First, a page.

SEO’s seven most often asked questions
April 25, 2008 (Updated from our Feb. 13, 2001 article)
In this article, I have included the seven topics of the most frequently asked questions (FAQ) I have been getting lately on search engine optimization. These seven most often-asked questions are filled with important information and what I recommend the most for achieving the best overall results in efficient brand management and increased return on investment (ROI).
Question number one:
Please help! My website has been banned! I cannot find it anywhere in Google or even in AltaVista for that matter. Since 3 years now, I have been following all the great advice you give in your newsletter and on your website. I've always been number 3 or 4 on the first SERP of Google, but now I just cannot find my site anywhere! What should I do?
Under normal circumstances, sites don't "fall off a cliff" like yours seem to have. Is it possible you may have done some "important experiments" or installed some new or unproven technology on your site recently? For any search engine to ban altogether a whole website takes some serious actions on the part of the webmaster or the site owner. I have seen many sites in the past (and still do) that get penalized for a month or two. But, to get banned altogether seems a bit exaggerated, although anything is possible.
I still get a lot of assignments for websites that some of our "competitors" have, let's politely say "abused", and these sites were penalized for a month or two. Things like "invisible text" (you'd think that after all these years they would know better, but apparently not). The first thing I always do in cases like that is: first I look for anything that could have been in violation with any search engine, and then I correct it with the right and accepted procedures, and I always follow every step "by the book". Once I have rectified and corrected all there was to be corrected, normally, after a 30 to 60 day period, these sites usually re-appear in the Google database and all the others for that matter.
To help speed-up things a bit, once I am finished with the "damage control" and once all "fires are extinguished", I will write a friendly email to Google explaining them the Before / After scenario and tell them everything I know and normally, things get fixed afterwards. It may take 3 to 4 weeks, sometimes a bit more, but what is important is that the site gets back in the index and it usually does on most times. Always be frank and upfront when dealing with the major search engines and you should do pretty well.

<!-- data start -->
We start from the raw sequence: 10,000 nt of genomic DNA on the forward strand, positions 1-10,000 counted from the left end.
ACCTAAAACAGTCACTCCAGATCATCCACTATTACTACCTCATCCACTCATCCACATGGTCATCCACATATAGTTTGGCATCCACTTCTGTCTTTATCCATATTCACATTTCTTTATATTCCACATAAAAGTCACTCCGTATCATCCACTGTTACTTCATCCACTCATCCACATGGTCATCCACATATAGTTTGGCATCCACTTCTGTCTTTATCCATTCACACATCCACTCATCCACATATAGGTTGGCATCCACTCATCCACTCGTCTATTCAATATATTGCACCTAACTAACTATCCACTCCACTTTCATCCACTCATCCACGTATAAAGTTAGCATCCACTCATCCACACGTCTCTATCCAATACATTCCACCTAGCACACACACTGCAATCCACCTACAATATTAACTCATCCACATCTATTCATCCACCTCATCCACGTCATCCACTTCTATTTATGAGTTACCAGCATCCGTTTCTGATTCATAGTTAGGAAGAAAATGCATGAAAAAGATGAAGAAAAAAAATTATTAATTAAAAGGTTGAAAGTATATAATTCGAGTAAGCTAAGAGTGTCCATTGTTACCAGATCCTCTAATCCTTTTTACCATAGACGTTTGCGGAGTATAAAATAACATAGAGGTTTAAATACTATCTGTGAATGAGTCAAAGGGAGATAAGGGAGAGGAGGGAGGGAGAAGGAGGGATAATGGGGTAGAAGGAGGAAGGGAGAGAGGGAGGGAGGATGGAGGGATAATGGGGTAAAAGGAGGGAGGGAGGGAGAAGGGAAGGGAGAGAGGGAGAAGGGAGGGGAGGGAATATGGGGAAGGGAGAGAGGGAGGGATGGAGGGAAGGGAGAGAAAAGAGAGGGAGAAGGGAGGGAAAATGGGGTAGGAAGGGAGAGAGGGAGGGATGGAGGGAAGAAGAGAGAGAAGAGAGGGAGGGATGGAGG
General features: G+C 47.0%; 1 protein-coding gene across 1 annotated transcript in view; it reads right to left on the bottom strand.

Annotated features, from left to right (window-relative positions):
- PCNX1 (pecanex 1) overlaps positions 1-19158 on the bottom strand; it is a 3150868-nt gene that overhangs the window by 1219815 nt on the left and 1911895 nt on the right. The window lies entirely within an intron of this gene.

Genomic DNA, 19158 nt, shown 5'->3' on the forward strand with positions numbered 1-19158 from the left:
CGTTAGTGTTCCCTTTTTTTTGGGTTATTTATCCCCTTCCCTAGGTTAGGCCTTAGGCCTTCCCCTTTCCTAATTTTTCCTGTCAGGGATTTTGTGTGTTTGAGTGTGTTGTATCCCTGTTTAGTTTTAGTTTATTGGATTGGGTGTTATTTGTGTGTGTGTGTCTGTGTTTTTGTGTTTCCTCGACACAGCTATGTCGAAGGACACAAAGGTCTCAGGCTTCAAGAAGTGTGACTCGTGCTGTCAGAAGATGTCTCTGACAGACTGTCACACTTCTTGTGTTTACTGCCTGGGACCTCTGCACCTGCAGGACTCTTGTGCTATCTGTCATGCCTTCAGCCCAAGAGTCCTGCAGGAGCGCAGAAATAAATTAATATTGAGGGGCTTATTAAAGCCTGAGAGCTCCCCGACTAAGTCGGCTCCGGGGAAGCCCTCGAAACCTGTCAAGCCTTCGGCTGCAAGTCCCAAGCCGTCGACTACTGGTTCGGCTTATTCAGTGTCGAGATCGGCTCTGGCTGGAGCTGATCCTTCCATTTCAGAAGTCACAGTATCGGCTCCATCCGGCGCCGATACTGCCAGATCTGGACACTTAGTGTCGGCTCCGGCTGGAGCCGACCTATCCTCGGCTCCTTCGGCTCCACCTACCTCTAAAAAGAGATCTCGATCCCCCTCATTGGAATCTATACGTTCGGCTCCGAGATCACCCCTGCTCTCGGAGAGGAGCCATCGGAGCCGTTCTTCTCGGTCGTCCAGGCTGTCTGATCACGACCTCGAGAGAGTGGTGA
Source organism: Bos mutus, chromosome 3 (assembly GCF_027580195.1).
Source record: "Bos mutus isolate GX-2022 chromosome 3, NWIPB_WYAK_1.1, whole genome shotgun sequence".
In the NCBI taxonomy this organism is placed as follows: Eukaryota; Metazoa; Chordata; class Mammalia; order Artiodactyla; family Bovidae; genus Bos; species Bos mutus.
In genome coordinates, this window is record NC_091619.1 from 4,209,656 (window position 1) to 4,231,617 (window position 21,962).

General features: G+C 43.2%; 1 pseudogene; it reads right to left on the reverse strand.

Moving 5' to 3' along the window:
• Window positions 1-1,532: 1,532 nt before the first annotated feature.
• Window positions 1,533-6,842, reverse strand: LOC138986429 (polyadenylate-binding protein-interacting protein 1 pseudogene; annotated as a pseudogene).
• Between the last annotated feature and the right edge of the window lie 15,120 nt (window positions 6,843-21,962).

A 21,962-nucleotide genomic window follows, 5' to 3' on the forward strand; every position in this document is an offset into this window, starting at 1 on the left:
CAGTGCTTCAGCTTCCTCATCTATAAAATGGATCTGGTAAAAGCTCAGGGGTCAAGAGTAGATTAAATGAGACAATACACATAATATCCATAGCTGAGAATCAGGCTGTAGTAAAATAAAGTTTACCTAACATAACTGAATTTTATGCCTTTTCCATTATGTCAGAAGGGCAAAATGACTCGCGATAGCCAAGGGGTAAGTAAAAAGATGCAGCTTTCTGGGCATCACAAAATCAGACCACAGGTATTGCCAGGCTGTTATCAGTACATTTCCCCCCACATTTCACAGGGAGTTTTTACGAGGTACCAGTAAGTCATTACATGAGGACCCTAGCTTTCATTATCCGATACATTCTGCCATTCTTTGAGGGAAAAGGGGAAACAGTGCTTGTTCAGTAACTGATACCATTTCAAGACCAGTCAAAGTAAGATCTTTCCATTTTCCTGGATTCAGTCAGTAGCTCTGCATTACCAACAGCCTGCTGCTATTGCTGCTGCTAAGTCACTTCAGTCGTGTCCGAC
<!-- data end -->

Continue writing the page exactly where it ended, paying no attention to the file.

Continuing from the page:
Question number two:
Is search engine optimization writing all we need to rank well in Google and the other major engines?
The right answer to that is no. Search engine optimization (SEO) and search engine marketing is a science as well as an art. Additionally, it has to be an ongoing, continual effort. Search engine writing constitutes about 65 percent of your successful Internet marketing campaign. The other 35 percent depends on your actual site structure, quality inbound links, the keywords and key phrases used in your site and, generally speaking, the programming of the whole web site.
Always remember that if the search engines cannot spider (crawl) your site, your company cannot benefit from any improvements or modifications done to the site. Technology-related problems which could be caused by inefficient HTML coding, sites done using Flash technology or sites that make heavy use of graphics but almost no content must be carefully addressed before writing begins.
Worthy of consideration are reciprocal link exchange programs with other quality sites that are on topic is another powerful complement to increase your Page Rank and priority positioning in the major search engines.
Question number three:
I have been told that if we implement site tracking, measuring and analysis, it would help us. Is that true and if it is, how would it help us achieve better rankings?
Any effective search engine marketing campaign requires search engine-friendly, third party results tracking. Your company or business will instantly get the right information as to how long visitors stay on each page of your site, where they have been and where they are going in terms of their surfing habits, and if they are actual repeat visitors or customers. It is even possible to track all this information through to an eventual sale, effectively making your whole marketing analysis a real closed-loop verifying system.
I have written a lot in the past on how to successfully make a website that will convert well. There will be more SEO articles I will write in the coming few months that will also deal on this important conversion topic.
Question number four:
I have a pretty good idea of how my prospective customers search to find the products and services that my company offers, so why should I search my company’s keywords and key phrases?
Nobody should ever take chances with a search engine marketing campaign. There are no real benefits to top rankings if your prospects don't search upon that real particular keyword or key phrase. A serious keyword and key phrase research study effectively guarantees that those actual keywords and key phrases your company optimizes for are the actual real-life words your customers really use to find web sites like yours.